Referring to FIG. 4, the electrode connector assembly 10 is shown engaging an electrode 11 having a snap connection 12. The snap connection 12 is advanced through the access hole 44 in the bottom surface 22 of the base housing 20. The snap connection 12 becomes locked in place by the engagement of the locking pawl 64. Once locked into place, the snap connection 12 is biased against the stamped metal conductor 50, thereby creating an electrical interconnection between the snap connection 12 and the stamped metal conductor 50.

The snap connection 12 is locked in place within the electrode connector assembly 10. To release the snap connection 12, either the tail end 62 of the top lever 40 must be directly depressed, or the sloped wedges 30 must be pressed together to bias the jaw head 60 upwardly. Either maneuver rotates the locking pawl 64 away from the snap connection 12 and releases the snap connection 12.

The pin connector 16 is connected to the wire lead 18 from some piece of medical equipment. The pin connector 16 is inserted into a receiving hole 46 in the back of the base housing 20. The pin connector 16 rests upon the stamped metal conductor 50, thereby creating the needed electrical interconnection. The pin connector 16 is held in place by a frictional fit. In this manner, the pin connector 16 can be selectively added to, or removed from, the electrode connector assembly 10 as needed.

Referring to FIG. 5, the electrode connector assembly 10 is shown engaging an electrode having a flap connection 14. The flap connection 14 is advanced under the jaw head 60 of the top lever 40 so that the flap connection 14 is interposed between the jaw head 60 and the head section 42 of the stamped metal conductor 50. The jaw head 60 is biased against the stamped metal conductor 50 by the curved springs 58. Once locked into place, the flap connection 14 is biased against the stamped metal conductor 50, thereby creating an electrical interconnection between the flap connection 14 and the stamped metal conductor 50.

To release the flap connection 14, either the tail end 62 of the top lever 40 must be directly depressed, or the sloped wedges 30 must be pressed together to bias the jaw head 60 upwardly. Either maneuver raises the jaw head 60 away from the flap connection 14, thereby releasing the flap connection 14.

It will be understood that the embodiment of the present invention electrode connector assembly that has been described and illustrated is merely exemplary, and that a person skilled in the art can make many modifications to the shown design using functionally equivalent components. For instance, the shapes selected for the various components are a matter of design choice and it is known that the electrode connector assembly can be made with other shapes. Furthermore, although the electrode connector assembly is shown with a separate pin connector, it will be understood that a wire lead can be directly and permanently attached to the electrode connector assembly. All such variations, modifications and alternate embodiments are intended to be included within the scope of the present invention, as represented by the claims.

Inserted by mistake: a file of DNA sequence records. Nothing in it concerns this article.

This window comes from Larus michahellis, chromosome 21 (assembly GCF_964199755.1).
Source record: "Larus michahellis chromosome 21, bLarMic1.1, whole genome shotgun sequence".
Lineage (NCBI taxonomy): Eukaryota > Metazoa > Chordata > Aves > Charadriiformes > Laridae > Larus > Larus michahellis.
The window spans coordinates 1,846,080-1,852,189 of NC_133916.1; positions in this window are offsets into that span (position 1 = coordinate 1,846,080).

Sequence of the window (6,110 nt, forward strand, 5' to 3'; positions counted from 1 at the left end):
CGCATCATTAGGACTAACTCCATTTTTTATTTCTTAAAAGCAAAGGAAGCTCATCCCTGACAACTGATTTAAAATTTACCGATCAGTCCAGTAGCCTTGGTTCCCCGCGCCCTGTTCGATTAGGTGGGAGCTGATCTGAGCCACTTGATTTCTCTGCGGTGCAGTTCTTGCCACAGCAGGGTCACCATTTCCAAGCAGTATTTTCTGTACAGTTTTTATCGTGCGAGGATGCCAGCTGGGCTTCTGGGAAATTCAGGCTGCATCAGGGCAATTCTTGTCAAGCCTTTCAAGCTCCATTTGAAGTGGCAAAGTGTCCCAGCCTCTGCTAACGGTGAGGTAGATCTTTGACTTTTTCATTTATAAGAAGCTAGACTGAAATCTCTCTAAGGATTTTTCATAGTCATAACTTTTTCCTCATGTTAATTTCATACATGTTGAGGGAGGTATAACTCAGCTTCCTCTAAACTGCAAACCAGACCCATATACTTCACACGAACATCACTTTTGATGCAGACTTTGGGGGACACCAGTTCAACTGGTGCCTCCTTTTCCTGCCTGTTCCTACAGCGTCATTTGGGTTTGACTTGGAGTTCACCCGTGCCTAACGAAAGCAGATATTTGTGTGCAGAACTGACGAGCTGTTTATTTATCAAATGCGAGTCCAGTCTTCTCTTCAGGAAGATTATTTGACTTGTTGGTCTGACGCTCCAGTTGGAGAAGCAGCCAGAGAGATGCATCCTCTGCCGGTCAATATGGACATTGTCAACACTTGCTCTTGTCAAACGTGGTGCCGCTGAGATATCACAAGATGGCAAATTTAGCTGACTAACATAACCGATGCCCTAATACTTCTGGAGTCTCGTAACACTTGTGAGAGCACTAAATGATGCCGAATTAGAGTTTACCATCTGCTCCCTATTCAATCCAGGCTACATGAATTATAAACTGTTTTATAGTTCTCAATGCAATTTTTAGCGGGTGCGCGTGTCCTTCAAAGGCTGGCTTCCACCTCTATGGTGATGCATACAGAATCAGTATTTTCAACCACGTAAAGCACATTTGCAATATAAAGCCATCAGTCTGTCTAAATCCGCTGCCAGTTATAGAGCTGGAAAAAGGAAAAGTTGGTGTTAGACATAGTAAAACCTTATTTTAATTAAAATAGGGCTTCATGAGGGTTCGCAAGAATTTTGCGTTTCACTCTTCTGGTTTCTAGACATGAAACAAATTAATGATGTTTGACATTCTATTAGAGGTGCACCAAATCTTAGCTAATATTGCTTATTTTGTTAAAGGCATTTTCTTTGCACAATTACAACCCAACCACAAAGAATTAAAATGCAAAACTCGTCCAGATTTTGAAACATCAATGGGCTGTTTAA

Patent Citations
Cited PatentFiling datePublication dateApplicantTitle
US5407368Dec 15, 1992Apr 18, 1995Minnesota Mining And Manufacturing CompanyElectrode connector
US5511548Nov 7, 1994Apr 30, 1996New Dimensions In Medicine, Inc.Biomedical electrode having a secured one-piece conductive terminal
US5624281Dec 14, 1994Apr 29, 1997Christensson; Eddy K. G.Clasp structure for biomedical electrodes
US6062915Feb 5, 1999May 16, 2000Iomed, Inc.Nondeforming electrode connector
Referenced by
Citing PatentFiling datePublication dateApplicantTitle
US8021200Apr 7, 2010Sep 20, 2011Tyco Electronics CorporationSocket contact
US8197276 *Aug 13, 2010Jun 12, 2012Djo, LlcLow profile connector system
US8292677 *Mar 2, 2011Oct 23, 2012Wago Verwaltungsgesellschaft MbhPlug-in connector
US8386032Nov 21, 2008Feb 26, 2013Empi Inc.Systems and methods for therapeutic electrical stimulation
US8452409Jan 7, 2009May 28, 2013Empi Inc.Systems and methods for therapeutic electrical stimulation
US8768473Apr 23, 2013Jul 1, 2014Empi Inc.Systems and methods for therapeutic electrical stimulation
US8798739Jan 17, 2013Aug 5, 2014Empi Inc.Systems and methods for therapeutic electrical stimulation
US8821176May 4, 2012Sep 2, 2014Djo, LlcLow profile connector system
US20110217882 *Mar 2, 2011Sep 8, 2011Stephan GassauerPlug-in connector
US20120088396 *Dec 14, 2011Apr 12, 2012Bio Protech Inc.Lead wire for connecting to tab electrode
Classifications
U.S. Classification439/729, 439/857, 439/909
International ClassificationH01R4/48
Cooperative ClassificationY10S439/909, H01R24/28, H01R24/20, H01R31/06, H01R2101/00, H01R2201/12
European ClassificationH01R24/20, H01R24/28, H01R31/06
Legal Events
DateCodeEventDescription
Dec 22, 2010FPAYFee payment
Year of fee payment: 4